Dump crushed grapes into the top, wait a couple of months for fermentation and gravity to do their work, then drain crystal-clear wine from a hole at the bottom. Drink up until empty, repeat yearly…for centuries…for millennia. 

The grapes introduced are transformed into wine with very pure grape characters, derived only from pulp, skins and native yeast. No need for chemical additions, nor artificial filtering. Talha are the vinous equivalent of ‘three chords and the truth.’ 

Compared to modern winemaking technology and practices, talha offer similar positives without their downsides. Talha essentially preserve the fruit purity created by stainless steel’s neutral fermentation, but without metal-made wine’s sharp-edged rawness. Countering steel’s negatives, talha’s porous walls let in just enough oxygen to burnish textures and soften tannins, replicating the transformative micro-oxygenation produced by oak barrels, but - and this is a big, significant but - without oak’s intrusive aromas, flavors and tannins. Purity remains undone. 

Talha winemaking is relatively hands-off and gravity-driven. Bitter seeds sink to the lowest point in the pot’s V,  the percolating wine protected from their astringency by a covering of skins and dead yeast cells (lees). Internal convection currents inside a curvaceous potbelly naturally stir yeast lees, ensuring labor-free, batonless bâtonnage

From an ecological standpoint, once the initial CO2 expenditure of firing the pots is paid up, thereafter the vessel shouldn’t need replacement for centuries. Talhas do not require electricity for cooling, instead using evaporative water applied externally, to lower fermentation and maturation temperatures by as much as 20ºC/36ºF. 

Weighing all this up, talhas seem to lack all the faults of modern winemaking vessels while offering a distinct set of advantages. And this is delivered through one pretty cool piece of ancient technology, which ironically, just happens to be the world’s newest winemaking machine! 

Forward through the past 

Going back to the turn of the last millennium, not many of us realized wine could be made in clay pots, let alone that such wine would be even marginally palatable to our modern taste. At that point, the modern ‘amphora’ wine movement, based around northern Italy’s Josko Gravner, had barely been conceived and was just beginning its earliest explorations of what might be possible. Archaeologists were still in the first stages of digging up evidence of the earliest terracotta winemaking pots associated with ancient Georgian, Armenian, Phoenician, Greek and Roman winemaking cultures.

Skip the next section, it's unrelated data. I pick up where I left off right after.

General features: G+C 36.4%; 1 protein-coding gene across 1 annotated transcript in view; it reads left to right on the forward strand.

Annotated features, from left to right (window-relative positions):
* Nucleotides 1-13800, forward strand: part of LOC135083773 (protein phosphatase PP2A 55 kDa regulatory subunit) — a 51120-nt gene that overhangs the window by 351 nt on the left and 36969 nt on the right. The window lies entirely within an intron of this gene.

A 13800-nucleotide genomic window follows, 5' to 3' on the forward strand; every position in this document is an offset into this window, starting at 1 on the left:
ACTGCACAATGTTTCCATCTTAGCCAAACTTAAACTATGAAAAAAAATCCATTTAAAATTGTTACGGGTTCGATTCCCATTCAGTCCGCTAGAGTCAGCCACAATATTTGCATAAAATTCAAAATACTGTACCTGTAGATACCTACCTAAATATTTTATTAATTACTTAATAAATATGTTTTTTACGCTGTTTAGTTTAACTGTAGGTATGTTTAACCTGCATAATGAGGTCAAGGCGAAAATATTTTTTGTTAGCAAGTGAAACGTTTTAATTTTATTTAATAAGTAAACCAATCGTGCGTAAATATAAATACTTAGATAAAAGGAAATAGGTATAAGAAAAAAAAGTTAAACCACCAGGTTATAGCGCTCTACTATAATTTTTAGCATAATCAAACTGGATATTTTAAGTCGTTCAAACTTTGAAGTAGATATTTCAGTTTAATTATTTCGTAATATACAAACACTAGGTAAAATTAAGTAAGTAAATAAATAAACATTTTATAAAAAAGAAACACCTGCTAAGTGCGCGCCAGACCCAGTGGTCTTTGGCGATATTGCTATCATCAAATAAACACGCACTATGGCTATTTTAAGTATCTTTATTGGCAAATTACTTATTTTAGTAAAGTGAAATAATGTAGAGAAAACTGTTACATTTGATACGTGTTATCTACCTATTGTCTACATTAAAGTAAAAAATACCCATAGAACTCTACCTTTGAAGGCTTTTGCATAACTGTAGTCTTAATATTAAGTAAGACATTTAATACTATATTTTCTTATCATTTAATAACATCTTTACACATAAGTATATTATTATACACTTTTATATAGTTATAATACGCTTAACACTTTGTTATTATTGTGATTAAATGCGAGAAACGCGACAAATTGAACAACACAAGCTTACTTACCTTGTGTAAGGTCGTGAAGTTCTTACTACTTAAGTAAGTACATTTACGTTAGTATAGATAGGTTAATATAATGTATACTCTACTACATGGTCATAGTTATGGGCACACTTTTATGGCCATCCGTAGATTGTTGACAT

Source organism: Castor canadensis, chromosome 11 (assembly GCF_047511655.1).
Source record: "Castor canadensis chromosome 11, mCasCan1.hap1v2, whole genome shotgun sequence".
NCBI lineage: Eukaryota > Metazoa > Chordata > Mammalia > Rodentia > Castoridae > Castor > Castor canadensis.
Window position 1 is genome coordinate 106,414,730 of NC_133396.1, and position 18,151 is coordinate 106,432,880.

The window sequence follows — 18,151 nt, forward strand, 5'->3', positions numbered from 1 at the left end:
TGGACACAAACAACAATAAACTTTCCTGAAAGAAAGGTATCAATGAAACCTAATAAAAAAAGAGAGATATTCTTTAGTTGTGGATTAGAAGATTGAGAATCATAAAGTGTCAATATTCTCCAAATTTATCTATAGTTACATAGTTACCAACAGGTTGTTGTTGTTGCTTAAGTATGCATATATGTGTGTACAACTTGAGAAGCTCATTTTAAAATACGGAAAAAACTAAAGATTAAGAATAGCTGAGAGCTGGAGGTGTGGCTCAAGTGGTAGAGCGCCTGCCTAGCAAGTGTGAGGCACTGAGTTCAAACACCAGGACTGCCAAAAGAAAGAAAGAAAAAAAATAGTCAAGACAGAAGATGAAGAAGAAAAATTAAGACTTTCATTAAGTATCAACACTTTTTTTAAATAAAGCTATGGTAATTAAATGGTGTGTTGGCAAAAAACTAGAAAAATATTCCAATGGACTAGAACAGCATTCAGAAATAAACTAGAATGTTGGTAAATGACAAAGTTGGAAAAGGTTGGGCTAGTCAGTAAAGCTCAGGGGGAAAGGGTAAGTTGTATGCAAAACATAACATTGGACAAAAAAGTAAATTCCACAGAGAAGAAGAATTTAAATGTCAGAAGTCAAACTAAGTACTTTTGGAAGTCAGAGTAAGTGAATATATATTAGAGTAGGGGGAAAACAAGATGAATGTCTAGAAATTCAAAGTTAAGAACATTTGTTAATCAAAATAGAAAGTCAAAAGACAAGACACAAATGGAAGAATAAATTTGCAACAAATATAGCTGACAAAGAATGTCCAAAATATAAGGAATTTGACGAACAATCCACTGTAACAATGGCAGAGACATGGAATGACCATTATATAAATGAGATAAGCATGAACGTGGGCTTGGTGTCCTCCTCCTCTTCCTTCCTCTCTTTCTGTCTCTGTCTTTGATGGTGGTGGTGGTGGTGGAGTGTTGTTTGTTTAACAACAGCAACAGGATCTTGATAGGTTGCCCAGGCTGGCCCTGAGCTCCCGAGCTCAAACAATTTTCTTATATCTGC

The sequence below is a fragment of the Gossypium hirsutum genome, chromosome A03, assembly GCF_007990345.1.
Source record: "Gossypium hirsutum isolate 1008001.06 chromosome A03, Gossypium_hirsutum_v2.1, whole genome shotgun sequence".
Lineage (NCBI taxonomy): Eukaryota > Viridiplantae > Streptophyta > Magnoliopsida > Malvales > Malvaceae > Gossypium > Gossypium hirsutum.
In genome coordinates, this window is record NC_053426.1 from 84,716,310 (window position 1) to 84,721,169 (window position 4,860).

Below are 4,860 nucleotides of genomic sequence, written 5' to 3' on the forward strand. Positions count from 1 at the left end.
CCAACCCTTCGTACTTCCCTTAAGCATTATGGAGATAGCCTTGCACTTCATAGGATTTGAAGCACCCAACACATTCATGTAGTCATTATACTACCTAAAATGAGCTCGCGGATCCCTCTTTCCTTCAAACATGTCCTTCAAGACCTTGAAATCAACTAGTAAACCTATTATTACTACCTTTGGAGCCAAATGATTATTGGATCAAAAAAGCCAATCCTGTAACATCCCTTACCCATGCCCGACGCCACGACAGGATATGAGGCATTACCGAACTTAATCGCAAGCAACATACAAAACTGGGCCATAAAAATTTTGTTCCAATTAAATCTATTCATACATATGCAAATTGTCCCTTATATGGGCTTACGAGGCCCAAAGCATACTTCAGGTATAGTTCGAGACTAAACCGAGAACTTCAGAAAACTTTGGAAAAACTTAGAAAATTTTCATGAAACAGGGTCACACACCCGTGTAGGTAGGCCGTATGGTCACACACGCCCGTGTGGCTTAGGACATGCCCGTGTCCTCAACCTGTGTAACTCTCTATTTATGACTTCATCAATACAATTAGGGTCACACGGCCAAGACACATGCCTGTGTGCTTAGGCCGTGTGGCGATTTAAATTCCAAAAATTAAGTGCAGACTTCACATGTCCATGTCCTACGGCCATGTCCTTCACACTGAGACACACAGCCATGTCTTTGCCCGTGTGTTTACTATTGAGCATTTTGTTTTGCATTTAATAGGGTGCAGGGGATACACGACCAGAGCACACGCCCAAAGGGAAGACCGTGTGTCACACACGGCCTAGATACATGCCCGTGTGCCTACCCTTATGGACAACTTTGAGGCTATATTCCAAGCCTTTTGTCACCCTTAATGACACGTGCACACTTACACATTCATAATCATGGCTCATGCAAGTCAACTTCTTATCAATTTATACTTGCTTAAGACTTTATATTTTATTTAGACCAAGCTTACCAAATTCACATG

Although modern day Georgia maintained a continuous clay pot winemaking tradition going back 6000-8000 years, few outside of that country knew much about it. Fewer still knew anything about Portugal’s well-hidden talha secret, linking back to Roman wine.

My first conscious encounter with clay-made wine was in southern Italy’s Campania region in the mid-2000s. There, Luigi Tecce was puzzling out how to make wine from the Aglianico grape, using both ancient Greek and Roman recipes, and fermenting in two different styles of terracotta pots from each ancient culture. His experimental Aglianico was as convincingly good as anything I’d had from conventionally-made Aglianico from either the Vulture or Taurasi regions. Actually, it was more interesting. It made me realize the ancients, with their so-called ‘primitive’ technology, had the capacity to make quite excellent wine. 

Like many modern attempts at terracotta winemaking I’ve observed first hand since then in Istria, Croatia, Slovenia, Friuli, South Africa and more, Luigi’s work involved interpreting somewhat vague instructions from ancient Roman and Greek texts, a fair bit of guesswork and a whole lot of trial and error. 

Antonio Gato’s wine, on the other hand, was like a living fossil, handed down through generations, with a clear, direct lineage going straight back to the earliest days of Roman winemaking. The knowledge was still there and being shared. 

The Georgians too have an unbroken multi-thousand-year history of qvevri clay pot winemaking. But the northern Caucasus’s qvevri traditions differ fundamentally from talha’s southern Mediterranean traditions. The irony is that when Gravner and his fellow northern Italians attempted to relearn how to make ‘Roman-like’ wine in amphora, they had no idea that a genuine Roman tradition had survived intact in Alentejo. Instead, they adopted the traditional practices of Georgian qvevri as their model.

Although all terracotta technology and winemaking practices share many similarities, there are significant differences between qvevri and talha, resulting in quite different wine styles. 

The biggest technological differences are that qvevri are buried underground, sealed at the top with damp clay for six months and thereafter drained with a bucket from the top. Talha are free-standing, sealed with a top layer of olive oil to protect against oxidation and, cleverly, are drained via gravity through taps at their base. 

Stylistically the major difference, apart from the grapes used, is that qvevri wine is kept on its skins for six months, which makes it considerably more tannic (astringent) than talha wine, which only has two to three months of skin contact and is ready to drink earlier. 

After repeated trips to both Georgia and Alentejo, I came to view qvevri and talha as the beginning and ending of the evolutionary refinement of clay pot winemaking technology over a 4000-6000 year period; stretching from qvevri’s antiquarian origins, through to talha’s supposed birth around 2000 years ago and the perfection of terracotta as a winemaking vessel.  

Fortunately for the Georgians, qvevri traditions remain very much alive and healthy, and central to Georgian winemaking culture. Less fortunately, at that point, Portugal’s ancient unbroken talha traditions were considerably less secure. 

When I first began searching out talha-made wines back around 2010, and finally tasted some in 2012, there were just a handful of tascas and family producers still active, another handful of professional winemakers focused on Alentejo’s relatively new Vinho de Talha DOC designation, and one quixotic attempt to resurrect factory scale production. 

All were actively trying to keep talha traditions alive. It was a precarious situation with talha barely holding on by its proverbial finger nails, dangerously on the edge of extinction.